Monday, November 5, 2012

learning sf: laurel from public bikes

[Paula Scher for Public Bike's Public Works project]

In today’s learning sf, I sat down with Laurel Collins wholeft the world of industrial automation to first join the team at TchoChocolate before starting her current gig at Public Bikes. Public Bikes is adesign-focused bike company bringing bikes to the masses. They are about tolaunch their most affordable- and approachable- bike yet. I sat down withLaurel in a café across from their Valencia Street pop up shop, one of threePublic Bikes shops in the Bay Area, to talk biking and San Francisco.

Be sure to check out some upcoming events at Public Bikes atthe end of the interview!

Did you bike before taking a job at Public Bikes?
I’m generally athletic. I played soccer in college and aftermy soccer career, I started doing triathlons, because once an athlete, alwaysan athlete. I needed something to train for. So I was biking for the triathlons.I was not a casual biker. For me, bikes and cities did not come together. Itdidn’t occur to me, especially with a small child. Working with Public hasopened my eyes to a completely different world. Even with a child, you caninvolve bikes in your life to a much greater degree that I ever thoughpossible.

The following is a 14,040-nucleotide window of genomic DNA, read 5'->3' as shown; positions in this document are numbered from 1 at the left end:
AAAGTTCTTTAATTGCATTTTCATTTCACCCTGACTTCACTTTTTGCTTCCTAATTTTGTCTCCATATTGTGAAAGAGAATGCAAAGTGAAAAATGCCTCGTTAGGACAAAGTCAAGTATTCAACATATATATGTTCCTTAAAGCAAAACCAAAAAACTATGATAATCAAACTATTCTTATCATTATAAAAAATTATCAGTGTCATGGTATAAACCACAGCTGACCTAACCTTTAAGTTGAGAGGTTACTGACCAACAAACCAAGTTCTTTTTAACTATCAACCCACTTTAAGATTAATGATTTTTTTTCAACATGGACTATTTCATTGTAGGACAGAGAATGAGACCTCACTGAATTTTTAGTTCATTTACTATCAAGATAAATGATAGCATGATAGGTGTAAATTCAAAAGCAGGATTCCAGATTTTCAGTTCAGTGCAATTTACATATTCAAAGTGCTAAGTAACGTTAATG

So if it wasn’t biking, what drew you to Public Bikes?
There was a philosophical match for me with the company. I’mpassionate about urban spaces and my own personal environment, having it be pleasingand rich and functional. San Francisco, for me, personifies everything I wouldlike in a city. It is functional, you can bring up a family here, there areparks, there’s color, different neighborhoods. It’s eclectic.  It’s just a great place to work andlive, so for me adding bikes to that whole mix a no-brainer.

Now I’m hyper aware of all the passion around biking thereis here. It’s one reason we’re on Valencia Street; it’s the center of the bikecommuting community.

How does design play a role at Public Bikes?
Our products are oriented around design and lifestyle. Ourcustomers are women who maybe haven’t biked in 5 years and they want to go downto the market with their functional, beautiful basket and put all their fruitsand vegetables in it, and go to work and tool around town and look good doingit. We’re not a super high tech bike-y type of company.